The Michigan Court of Appeals ruled in People v. DiPiazza, (COA # 284946) on November 3, 2009, that a defendant who completed HYTA (Holmes Youthful Trainee Act) could not be required to register under Michigan’s Sex Offender Registry Act because it imposed on the defendant cruel and unusual punishment in violation of Michigan Constitution, Const 1963, art 1, § 16.
Robert DiPiazza, age 18, had consensual sexual intercourse with his then-14-year-old high school sweetheart. A high school teacher had found a photograph of the two in bed and contacted the local prosecutor. Subsequently, he pled guilty to one count of attempted CSC, 3d degree, and was sentenced under the HYTA in August, 2004. He successfully completed his term of probation. (The two were ultimately married in 2009 and expecting their first child in June of this year). The trial court, however, ruled that DiPiazza was still required to register as a sex offender because the SORA was not amended until six weeks after he was sentenced. The trial court stated, “If I had some discretion, yours is one of those Romeo and Juliet cases where I would probably grant your relief.”
In Michigan, the Sex Offender Registration Act (SORA), MCL 28.721 et seq., had been in a state of flux between 1995 and 2004. Prior to 1999, there was no issue if a HYTA candidate was required to register as a sex offender as the SORA did not provide for a public database and therefore if one was required to register and received HYTA, which keeps records private and leaves a young person with no criminal conviction, the public would not be privy to that information. Between October 1, 1995 and October 1, 2004, if one was convicted of a sex offense, one was required to register even if granted YTA status. The legislature corrected the problem for HYTA recipients by amending SORA, effective October 1, 2004, and stating that a youthful trainee was no longer required to register if he or she successfully completed HYTA. Mr. Dipiazza fell into the group between 1999 and October 1, 2004, as he pleaded guilty on July 23, 2004.
The court was struck by the disparity of the sentences between someone who was sentenced prior to, or after, October 1, 2004. Judge Fitzgerald wrote for the court, “[i]t is incongruous to find that a teen that engages in consensual sex and is assigned to youthful trainee status after October 1, 2004, is not considered dangerous enough to require registration, but that a teen that engaged in consensual sex and was assigned to youthful trainee status before October 1, 2004, is required to register. The implied purpose of the SORA, public safety, is not served by requiring an otherwise law-abiding adult to forever be branded as a sex offender because of a juvenile transgression involving consensual sex during a Romeo and Juliet relationship.” (P. 7).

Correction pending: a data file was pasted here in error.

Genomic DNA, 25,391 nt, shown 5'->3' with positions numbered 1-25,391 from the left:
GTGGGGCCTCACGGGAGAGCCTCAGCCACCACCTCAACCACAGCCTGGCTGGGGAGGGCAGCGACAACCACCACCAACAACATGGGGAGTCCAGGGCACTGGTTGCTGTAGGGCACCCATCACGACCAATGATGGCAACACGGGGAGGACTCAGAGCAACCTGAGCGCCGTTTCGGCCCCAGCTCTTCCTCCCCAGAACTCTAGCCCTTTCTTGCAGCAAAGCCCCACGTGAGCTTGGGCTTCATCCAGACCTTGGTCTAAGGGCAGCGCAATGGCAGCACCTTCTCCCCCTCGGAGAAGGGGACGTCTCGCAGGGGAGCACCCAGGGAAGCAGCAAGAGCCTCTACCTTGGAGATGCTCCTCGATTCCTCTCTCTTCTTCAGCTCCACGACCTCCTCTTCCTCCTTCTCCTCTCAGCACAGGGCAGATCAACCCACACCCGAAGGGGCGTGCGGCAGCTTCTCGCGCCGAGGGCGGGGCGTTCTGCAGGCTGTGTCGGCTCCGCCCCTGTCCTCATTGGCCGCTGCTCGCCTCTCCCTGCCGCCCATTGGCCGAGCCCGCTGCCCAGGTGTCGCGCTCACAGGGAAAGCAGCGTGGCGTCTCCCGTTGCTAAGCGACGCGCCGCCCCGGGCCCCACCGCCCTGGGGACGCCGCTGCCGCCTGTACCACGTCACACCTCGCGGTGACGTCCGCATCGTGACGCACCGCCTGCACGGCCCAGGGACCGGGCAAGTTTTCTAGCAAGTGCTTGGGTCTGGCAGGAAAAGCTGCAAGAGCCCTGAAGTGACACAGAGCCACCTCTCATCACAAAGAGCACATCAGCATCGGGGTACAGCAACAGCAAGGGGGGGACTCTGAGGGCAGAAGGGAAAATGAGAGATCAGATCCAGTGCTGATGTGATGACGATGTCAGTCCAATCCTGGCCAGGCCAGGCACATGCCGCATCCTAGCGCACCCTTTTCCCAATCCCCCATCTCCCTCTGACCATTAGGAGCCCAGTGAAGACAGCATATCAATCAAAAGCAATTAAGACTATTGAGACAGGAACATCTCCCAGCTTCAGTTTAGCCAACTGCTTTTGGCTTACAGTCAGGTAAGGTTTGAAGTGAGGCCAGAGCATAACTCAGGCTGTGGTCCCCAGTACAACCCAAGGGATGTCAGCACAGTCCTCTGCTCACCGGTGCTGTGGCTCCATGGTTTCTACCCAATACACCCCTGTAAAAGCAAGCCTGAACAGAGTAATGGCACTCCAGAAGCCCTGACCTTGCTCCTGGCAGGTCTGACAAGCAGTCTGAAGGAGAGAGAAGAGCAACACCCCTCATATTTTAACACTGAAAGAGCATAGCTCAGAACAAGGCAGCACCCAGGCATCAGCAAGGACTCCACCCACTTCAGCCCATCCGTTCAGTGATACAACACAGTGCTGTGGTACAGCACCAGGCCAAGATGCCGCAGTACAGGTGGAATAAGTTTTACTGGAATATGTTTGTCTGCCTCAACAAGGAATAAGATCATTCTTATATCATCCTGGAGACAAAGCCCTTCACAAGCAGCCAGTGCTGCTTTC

The court decided that two questions needed answering; first, do the registration and notification requirements of SORA impose punishment on a defendant? Second, do the registration and notification requirements of SORA impose cruel and unusual punishment? The court found both in the affirmative. On the cruel and unusual punishment analysis, the court was moved by an Indiana court decision in Indiana v. Wallace, 905 NE 2d 371 (2009), that said Indiana’s SORA is punitive because it makes information available on all sex offenders without restriction and without regard to whether the individual poses any particular risk. The Michigan court concluded that Mr. Dipiazza, “… is not a sexual predator, nor did the trial court deem him to be. Further, even if defendant needed rehabilitation, SORA’s labeling him to be a convicted sex offender works at an opposite purpose, preventing defendant from securing employment and otherwise moving forward with his life plans.” (P. 11). Thus, the court held that as applied to Mr. Dipiazza the requirement to register as a sex offender amounted to cruel and unusual punishment.
We will keep an eye on this interesting case, and be sure to let everyone know if the Muskegon County Prosecutor decides to apply to the Supreme Court for leave to appeal.
Daniel Corrigan Grano contributed to this post.